and as the look of confusion on his face melts into realization i realize just how much the sound of someone trying not to sound surprised sounds like silence.

it’s the middle of may.

and you’re six years old.

 

 

 

Now where did I put that handbook…

The school year is slowly coming to an end. For Nate it has been a year filled with pink clothing and dresses, Shopkins and My Little Ponies, Disney Princesses and all things cute & “girly”. And yet, at least once a week, I am confronted with an upset child telling me that “the kids at school still don’t believe I’m a girl”…

And it isn’t all of them. And I know this because I spend enough time at the school that I have heard children say that Nate is a girl. But the fact that it still gets questioned…

So I am at the point that I am trying to decide if it’s better to just let things continue as they are or if I should, as some parents whose stories I have read online have done, compose some sort of letter to the parents of Nate’s classmates explaining how Nate identifies, in hopes that it will lead to better acceptance next year. And yet I hesitate out of fear of the opposite outcome.

God dammit… I wish there was a handbook to tell me what to do. And I wish that there was no reason to be concerned about the potential reactions from people around us. I shouldn’t have to fear someone not accepting my five year old child…

The Sound of Someone Trying Not to Sound Surprised

Yesterday school resumed after the Christmas holidays. You went back to school wearing stretchy pants that were light pink and had little cats and dogs all over them and a three quarter sleeve baseball style shirt with a dog wearing a baseball cap riding a skateboard from West 49. I assume that this shirt is one of those “questionable” pieces of clothing you own. Because it is from the “boys” section but you like them because they have “cute dogs” on them.

Today, however, you chose Frozen (Elsa & Anna) stretchy pants, with a frozen dress, and a frozen sweatshirt. I walked you into the school today because I needed to speak to your brothers teacher. As we walked down the hall a little girl in your class got excited to see you and was pointing you out to her father. You waved and we continued on our way into the classroom. They entered the classroom moments after us and the little little girl again told her father, very excitedly, who you were. Her father repeated your name like it was a question as he took in your outfit, your purple coat, and your pink owl boots.

It was kind of impressive really, how quickly the sound if surprise turns to realization, and how similar they sound…

 

The more I think about it…

Christmas went down smoothly. You now have 3 My Little Pony dolls, a set of Frozen dolls, a slew of Littlest Pet Shops, and a bunch of Shopkins. The family gave mostly neutral gifts, and some “boy” clothes. No questions were raised and you didn’t say anything. To Grandma’s you wore jeans and a long sleeved pink shirt with a sequin covered cat on it. To Nan’s you wore jeans and a “boy” shirt with a polar bear wearing a scarf that I bought because you have a thing for polar bears lately and it was the only polar bear shirt I came across. You also wore a strawberry shortcake necklace with it, and told me that the shirt is a girl shirt not a boys.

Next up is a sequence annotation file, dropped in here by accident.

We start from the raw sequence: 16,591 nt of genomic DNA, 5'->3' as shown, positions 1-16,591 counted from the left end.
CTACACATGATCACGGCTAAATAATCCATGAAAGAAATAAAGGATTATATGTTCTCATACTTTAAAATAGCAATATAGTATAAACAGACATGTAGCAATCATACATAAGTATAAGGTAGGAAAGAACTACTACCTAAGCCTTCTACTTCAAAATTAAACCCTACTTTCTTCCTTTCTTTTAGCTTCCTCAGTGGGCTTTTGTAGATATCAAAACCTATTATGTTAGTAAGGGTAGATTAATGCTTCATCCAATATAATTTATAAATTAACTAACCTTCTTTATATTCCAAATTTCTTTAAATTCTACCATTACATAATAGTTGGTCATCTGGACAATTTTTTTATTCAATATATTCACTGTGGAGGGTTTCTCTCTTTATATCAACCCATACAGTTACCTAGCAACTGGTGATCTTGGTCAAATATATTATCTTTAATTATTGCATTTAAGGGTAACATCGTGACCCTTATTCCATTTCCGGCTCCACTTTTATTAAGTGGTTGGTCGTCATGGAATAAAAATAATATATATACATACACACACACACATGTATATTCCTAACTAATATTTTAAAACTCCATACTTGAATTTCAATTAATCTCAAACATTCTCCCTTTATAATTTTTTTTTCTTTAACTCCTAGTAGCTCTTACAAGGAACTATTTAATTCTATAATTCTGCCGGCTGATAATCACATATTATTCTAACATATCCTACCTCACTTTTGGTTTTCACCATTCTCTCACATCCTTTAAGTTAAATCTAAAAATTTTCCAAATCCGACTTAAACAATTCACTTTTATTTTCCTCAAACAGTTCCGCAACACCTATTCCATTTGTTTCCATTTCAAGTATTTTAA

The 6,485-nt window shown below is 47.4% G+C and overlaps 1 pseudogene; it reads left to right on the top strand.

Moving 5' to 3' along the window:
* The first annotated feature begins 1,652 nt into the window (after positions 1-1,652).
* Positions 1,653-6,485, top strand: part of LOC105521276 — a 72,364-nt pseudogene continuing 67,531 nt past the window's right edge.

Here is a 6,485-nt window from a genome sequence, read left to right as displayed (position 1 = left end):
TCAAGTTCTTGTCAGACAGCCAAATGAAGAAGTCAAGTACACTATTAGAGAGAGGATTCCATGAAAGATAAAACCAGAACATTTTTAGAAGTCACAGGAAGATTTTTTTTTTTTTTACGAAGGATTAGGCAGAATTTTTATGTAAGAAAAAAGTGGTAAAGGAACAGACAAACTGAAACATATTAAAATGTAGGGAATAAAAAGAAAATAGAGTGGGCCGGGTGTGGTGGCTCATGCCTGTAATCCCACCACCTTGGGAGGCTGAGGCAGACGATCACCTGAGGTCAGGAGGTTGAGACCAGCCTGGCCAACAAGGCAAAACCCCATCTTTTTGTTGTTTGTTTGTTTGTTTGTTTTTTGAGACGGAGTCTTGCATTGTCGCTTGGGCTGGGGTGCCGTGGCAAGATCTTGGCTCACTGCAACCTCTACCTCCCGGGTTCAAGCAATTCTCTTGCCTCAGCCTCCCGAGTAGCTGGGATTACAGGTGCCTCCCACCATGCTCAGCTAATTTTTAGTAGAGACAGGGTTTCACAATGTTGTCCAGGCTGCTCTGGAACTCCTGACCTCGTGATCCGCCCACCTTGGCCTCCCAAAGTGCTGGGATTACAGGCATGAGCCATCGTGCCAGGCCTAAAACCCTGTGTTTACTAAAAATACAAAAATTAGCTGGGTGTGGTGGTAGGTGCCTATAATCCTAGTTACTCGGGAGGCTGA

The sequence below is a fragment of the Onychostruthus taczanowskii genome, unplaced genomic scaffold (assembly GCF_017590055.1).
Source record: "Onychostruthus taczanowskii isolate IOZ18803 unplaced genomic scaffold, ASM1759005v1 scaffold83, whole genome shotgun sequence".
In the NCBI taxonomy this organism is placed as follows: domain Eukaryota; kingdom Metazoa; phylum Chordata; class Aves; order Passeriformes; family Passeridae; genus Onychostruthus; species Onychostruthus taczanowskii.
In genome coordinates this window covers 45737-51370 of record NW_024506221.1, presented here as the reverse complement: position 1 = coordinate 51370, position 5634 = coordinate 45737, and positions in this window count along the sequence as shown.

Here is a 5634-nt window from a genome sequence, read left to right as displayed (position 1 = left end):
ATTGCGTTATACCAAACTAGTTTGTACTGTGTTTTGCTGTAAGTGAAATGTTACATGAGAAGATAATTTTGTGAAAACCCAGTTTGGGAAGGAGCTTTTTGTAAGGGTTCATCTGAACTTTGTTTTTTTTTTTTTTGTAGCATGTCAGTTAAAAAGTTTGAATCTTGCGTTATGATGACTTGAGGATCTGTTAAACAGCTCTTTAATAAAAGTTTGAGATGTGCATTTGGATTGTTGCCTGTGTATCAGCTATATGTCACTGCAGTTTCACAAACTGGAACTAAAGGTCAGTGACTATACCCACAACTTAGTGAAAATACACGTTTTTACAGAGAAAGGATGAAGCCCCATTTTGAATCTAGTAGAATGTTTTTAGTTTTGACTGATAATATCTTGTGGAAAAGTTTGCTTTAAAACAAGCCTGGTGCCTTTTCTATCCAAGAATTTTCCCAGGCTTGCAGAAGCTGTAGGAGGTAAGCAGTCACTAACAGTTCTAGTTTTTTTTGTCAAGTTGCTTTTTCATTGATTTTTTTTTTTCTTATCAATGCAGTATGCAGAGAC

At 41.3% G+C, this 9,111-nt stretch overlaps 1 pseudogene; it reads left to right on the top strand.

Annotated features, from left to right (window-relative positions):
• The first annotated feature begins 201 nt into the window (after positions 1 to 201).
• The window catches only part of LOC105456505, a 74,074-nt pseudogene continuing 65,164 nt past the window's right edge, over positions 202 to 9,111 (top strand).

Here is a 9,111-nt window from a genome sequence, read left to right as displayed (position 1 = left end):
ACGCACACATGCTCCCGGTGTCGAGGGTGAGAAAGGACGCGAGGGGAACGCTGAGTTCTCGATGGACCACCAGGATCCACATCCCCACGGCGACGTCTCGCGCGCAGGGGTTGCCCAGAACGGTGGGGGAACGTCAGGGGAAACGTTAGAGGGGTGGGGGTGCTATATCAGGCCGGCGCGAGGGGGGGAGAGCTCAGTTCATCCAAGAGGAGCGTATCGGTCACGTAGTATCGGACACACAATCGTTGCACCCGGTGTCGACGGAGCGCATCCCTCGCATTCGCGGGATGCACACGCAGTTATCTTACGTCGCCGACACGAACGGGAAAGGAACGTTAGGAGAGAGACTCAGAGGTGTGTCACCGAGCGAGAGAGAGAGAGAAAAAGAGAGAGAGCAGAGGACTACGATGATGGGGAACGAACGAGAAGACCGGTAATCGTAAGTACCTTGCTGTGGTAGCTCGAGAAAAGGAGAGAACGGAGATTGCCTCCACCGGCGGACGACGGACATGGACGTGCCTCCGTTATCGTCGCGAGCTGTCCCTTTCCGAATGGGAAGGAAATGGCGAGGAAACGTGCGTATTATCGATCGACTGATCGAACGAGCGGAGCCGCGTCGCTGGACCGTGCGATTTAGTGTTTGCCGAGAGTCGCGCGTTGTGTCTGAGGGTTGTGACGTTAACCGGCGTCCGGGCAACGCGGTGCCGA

I admit, I initially had mixed feelings over the outfit you chose for Nan’s. My first thought was “how is anyone suppose to take this seriously when you are dressed like that?” And then I got frustrated with myself for thinking that, and for others for making me feel pressured into feeling like it should even be an issue.

I reached out for support recently after finding out about the teachers at the school commenting about your clothing being “inconsistent”. And in response I ended up hearing that I should be supporting you by making sure that there is no room for others to doubt you. And to be blunt – it pissed me off. I don’t want to feel like I am leading you or pressuring you. I shouldn’t have to take everything “boy” away from you just to make others have less doubt. Wear what you want. Would I have bought that same polar bear shirt for your sister if it were her with the interest in polar bears and I thought she would like it? Damn straight I would!

The amount of times I told you last year (before you started stating that you are a girl) that the shirt you were wearing wasn’t a “girls” shirt because if you liked it then it was for Nate (or everyone) not for “girls”, why shouldn’t I be doing the exact same thing now with a “boys” shirt?! Is a girl that is a stereotypical “tomboy” any less a girl because of the clothes she wears? If I am fighting for you to be treated fairly and equally, should it not be regardless of your clothes that day?! Exactly.

So, other than my own internal struggle with recent advice, the holidays have been great. We had lots of time to relax, great meals with loving family, and lots of laughter and smiles. We are loved. Unconditionally. And at this moment – I wouldn’t change a thing.